If you plan on using your fire pit for various things like camping, tailgating parties, in your backyard, etc. you’ll probably need a stand as you’ll be using it on different surfaces.
According to Solo Stove you need a stand when using your fire pit on:
However, if you have a pavement, paver, dirt or concrete surface for your firepit and you don’t plan on ever using it anywhere else, you won’t need a stand.
3. It’s Expensive (Cheaper Alternatives Are Available)
As mentioned, Solo Stove fire pits don’t come cheap and if you’re on a strict budget you might find them simply too expensive. That said, Solo Stoves are made to last, they’re an excellent investment and you can expect yours to last for years.
Below you can see a price breakdown of the various fire pit models and if these prices are above your budget you could always wait for them to go on special on Black Friday and other flash sales.
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Alternatively, you could buy a used one or opt for a similar lesser-known brand fire pit that is cheaper such as:
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4. Solo Stove Fire Pits Can Easily Become Discolored
When I first got my Solo Stove fire pit I absolutely loved the shiny stainless steel design that gave it a sleek and smart look.
Unfortunately, after a bit of use and exposure to the elements the stainless steel outer wall can show signs of discoloration such as burn marks. The stainless steel will also lose its initial shine after a while.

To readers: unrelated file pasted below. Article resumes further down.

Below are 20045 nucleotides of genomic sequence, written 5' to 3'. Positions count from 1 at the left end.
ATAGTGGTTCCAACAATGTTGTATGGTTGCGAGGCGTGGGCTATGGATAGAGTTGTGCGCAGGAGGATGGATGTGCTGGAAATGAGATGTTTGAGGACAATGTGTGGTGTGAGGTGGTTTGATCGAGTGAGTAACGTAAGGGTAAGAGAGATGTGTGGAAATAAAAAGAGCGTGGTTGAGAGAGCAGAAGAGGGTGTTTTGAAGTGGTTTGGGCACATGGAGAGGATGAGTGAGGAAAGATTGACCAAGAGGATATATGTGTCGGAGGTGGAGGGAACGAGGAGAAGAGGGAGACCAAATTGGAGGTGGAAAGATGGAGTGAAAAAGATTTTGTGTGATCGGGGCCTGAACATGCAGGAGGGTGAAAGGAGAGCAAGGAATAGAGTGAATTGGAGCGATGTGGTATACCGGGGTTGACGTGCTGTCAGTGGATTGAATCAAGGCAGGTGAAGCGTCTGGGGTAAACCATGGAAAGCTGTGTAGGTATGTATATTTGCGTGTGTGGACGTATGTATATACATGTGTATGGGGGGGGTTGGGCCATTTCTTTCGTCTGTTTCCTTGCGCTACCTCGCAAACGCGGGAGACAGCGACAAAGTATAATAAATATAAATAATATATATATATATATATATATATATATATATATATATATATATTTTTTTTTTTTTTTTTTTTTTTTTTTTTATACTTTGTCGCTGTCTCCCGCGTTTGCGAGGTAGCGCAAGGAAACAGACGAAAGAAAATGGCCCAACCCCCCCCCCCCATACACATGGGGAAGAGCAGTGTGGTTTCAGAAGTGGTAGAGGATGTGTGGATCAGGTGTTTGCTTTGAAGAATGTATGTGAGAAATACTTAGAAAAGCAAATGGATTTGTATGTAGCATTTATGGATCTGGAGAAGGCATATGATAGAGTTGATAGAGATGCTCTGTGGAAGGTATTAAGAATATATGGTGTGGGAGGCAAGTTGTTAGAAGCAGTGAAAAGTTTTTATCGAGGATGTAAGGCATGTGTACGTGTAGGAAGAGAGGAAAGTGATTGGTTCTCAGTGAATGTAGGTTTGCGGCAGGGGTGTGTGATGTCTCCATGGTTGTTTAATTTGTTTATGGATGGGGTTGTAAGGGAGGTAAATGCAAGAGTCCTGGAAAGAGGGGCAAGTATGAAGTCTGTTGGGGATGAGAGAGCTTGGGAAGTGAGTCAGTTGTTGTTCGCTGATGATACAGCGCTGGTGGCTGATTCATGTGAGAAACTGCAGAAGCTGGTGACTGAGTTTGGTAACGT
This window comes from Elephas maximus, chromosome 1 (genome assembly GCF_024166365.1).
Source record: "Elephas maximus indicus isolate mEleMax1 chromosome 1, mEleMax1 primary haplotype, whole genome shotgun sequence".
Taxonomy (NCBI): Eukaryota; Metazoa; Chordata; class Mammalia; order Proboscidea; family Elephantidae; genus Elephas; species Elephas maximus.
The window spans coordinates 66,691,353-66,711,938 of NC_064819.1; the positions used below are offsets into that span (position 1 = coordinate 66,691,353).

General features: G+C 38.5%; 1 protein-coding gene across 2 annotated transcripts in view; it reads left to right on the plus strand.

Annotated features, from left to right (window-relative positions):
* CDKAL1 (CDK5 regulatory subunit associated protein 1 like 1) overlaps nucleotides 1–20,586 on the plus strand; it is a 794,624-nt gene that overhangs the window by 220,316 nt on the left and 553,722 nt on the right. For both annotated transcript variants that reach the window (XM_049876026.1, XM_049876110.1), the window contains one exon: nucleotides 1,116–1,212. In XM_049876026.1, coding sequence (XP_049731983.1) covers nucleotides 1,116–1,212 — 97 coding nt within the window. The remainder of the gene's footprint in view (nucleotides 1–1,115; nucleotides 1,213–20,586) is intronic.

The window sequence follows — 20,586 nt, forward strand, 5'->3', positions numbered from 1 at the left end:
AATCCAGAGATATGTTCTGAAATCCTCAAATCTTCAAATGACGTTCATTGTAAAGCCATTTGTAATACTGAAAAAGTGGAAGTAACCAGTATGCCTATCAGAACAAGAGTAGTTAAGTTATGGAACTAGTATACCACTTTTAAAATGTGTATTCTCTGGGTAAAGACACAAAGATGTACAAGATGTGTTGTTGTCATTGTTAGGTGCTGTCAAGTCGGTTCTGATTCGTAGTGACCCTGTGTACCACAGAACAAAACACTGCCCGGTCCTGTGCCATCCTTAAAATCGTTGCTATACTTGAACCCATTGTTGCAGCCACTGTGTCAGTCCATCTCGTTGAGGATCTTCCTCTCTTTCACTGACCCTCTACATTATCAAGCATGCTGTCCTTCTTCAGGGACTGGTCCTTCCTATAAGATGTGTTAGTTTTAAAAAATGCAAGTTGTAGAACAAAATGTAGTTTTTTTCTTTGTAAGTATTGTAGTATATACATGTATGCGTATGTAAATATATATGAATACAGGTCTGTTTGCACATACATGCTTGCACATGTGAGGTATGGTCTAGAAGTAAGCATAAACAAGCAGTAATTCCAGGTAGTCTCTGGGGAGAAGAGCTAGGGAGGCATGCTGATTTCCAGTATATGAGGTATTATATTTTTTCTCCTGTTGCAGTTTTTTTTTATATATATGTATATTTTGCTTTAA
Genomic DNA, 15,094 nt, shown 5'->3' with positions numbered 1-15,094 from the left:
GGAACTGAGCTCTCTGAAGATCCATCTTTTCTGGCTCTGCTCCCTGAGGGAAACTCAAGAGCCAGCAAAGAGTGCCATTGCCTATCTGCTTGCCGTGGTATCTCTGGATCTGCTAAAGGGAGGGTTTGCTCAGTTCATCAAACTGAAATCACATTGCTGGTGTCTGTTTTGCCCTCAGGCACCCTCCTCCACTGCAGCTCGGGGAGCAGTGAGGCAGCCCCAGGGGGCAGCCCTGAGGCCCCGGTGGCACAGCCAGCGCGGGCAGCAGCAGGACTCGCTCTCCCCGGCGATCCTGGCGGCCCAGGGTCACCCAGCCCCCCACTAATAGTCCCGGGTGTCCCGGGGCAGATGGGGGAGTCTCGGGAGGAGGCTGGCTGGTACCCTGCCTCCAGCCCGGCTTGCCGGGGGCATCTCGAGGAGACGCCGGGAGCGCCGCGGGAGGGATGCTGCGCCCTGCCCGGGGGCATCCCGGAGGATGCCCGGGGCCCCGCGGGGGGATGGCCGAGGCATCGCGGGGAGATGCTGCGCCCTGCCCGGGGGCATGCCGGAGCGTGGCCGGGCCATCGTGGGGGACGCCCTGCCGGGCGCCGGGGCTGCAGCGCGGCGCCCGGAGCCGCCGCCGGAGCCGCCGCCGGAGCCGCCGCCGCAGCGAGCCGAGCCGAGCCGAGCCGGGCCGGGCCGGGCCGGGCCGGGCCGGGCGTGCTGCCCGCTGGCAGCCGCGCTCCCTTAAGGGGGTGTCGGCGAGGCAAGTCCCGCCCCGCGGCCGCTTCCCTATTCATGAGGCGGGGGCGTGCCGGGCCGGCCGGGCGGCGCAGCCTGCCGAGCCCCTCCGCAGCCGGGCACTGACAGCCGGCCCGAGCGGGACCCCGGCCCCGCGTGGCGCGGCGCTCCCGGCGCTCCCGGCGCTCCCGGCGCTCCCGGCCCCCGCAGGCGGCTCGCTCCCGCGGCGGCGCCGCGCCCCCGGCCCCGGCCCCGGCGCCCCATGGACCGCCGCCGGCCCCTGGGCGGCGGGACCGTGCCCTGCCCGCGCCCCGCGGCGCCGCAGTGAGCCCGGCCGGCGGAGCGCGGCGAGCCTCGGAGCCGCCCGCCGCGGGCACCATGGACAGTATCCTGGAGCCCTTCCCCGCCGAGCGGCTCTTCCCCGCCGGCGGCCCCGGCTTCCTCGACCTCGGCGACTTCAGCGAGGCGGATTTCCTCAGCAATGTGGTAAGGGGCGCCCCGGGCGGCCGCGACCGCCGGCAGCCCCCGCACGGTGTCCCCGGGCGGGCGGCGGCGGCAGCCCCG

You can get rid of marks by using a suitable cleaner (like Bar Keeper’s Friend) but you’ll need to polish your fire pit very often to maintain its shiny appearance.
If this sounds like too much work (understandable) I would opt for a Solo Stove fire pit in a dark color like the attractive Water Color Model or Ash Color Model. These don’t show up marks and dirt as much.
5. It Needs To Be Protected When Not in Use
Solo Stove fire pits are made from durable 304 stainless steel which is quite rust-resistant. Still, if you leave your fire pit outside and unprotected permanently it will eventually develop small rust and water marks.
The Ranger 2.0 and Bonfire 2.0 are portable and can easily be carried into your garage or garden shed when you’re finished using it.
However, the Yukon 2.0 weighs almost 42 lbs making it more difficult to move to a sheltered place.
Thankfully you can buy a protective cover for your fire pit if you have to leave it on your patio or balcony.
The Solo Stove Shelter is designed to fit snuggly around your Yukon fire pits. It provides protection from both rain and snow while still keeping a sleek and seamless look of your camping stove.
6. Solo Stove 1.0 Fire Pits Don’t Have Removable Ash Pans
Solo Stove launched its 2.0 version of fire pits back in August 2022 and they differ from the 1.0 versions in that they all now have removable ash pans which make cleaning up much easier.
With the 1.0 version you need to tip the whole fire pit over to clean out the ash, something I always hated doing.
This is only a problem with the older versions which are no longer sold. But if you're buying a Mesa or Mesa XL these still don't have removable ash pans but they are small enough tipping them upside down to empty them is pretty easy.
7. Doesn't Produce As Much Outward Heat As Regular Fires
I find Solo Stoves are very effective on evenings when my family and I huddle closely around the fire pit. However, if there are more of you and you sit a little further away from the Solo Stove, you’ll find that it doesn’t produce as much heat as a regular campfire.